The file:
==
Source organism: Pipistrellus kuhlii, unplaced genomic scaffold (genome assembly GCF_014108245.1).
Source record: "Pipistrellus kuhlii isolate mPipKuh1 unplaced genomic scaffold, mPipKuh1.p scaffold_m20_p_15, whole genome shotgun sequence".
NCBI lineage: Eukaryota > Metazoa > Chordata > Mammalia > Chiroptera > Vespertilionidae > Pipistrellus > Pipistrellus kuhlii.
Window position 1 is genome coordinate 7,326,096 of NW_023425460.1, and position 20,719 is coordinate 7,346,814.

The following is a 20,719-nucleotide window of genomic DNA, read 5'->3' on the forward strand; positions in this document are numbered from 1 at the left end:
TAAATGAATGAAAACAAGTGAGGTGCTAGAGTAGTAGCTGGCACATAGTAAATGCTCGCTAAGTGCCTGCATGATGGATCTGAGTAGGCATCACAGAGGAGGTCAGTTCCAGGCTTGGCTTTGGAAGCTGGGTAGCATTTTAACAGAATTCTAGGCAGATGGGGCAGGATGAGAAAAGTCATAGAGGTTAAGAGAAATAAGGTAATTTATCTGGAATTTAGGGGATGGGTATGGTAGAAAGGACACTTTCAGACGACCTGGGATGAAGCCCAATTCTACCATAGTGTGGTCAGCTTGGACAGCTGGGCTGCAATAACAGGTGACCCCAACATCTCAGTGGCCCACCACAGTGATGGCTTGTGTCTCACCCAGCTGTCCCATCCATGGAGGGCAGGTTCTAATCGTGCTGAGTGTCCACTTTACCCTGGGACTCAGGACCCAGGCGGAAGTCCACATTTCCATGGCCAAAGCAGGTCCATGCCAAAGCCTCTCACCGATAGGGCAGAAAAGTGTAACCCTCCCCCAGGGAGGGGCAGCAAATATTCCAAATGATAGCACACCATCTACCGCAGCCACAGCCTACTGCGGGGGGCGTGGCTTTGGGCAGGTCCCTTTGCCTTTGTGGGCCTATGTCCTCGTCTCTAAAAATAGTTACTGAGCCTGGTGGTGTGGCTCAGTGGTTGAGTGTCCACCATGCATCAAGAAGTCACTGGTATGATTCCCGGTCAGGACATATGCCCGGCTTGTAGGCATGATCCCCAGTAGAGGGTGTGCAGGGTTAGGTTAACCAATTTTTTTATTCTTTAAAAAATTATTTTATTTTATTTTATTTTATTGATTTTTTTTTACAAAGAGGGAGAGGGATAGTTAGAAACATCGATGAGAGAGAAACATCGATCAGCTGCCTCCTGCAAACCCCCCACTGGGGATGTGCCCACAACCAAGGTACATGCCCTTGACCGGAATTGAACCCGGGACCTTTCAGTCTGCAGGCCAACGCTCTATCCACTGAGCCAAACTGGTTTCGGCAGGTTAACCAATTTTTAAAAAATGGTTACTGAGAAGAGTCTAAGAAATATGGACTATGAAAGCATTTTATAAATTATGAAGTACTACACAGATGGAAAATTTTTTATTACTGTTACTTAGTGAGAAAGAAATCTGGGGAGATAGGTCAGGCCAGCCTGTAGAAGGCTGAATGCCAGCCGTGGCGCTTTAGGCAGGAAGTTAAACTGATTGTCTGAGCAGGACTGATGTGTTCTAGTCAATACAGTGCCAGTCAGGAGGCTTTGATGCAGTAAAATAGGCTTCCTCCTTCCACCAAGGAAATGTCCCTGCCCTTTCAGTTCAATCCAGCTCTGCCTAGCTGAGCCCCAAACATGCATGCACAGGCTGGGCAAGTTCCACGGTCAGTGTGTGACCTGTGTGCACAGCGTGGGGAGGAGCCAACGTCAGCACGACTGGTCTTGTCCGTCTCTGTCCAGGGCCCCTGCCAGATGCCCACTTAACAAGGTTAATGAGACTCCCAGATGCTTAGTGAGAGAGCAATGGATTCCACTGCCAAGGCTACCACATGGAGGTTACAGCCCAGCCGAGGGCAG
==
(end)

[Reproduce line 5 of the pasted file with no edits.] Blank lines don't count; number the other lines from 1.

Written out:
The following is a 20,719-nucleotide window of genomic DNA, read 5'->3' on the forward strand; positions in this document are numbered from 1 at the left end: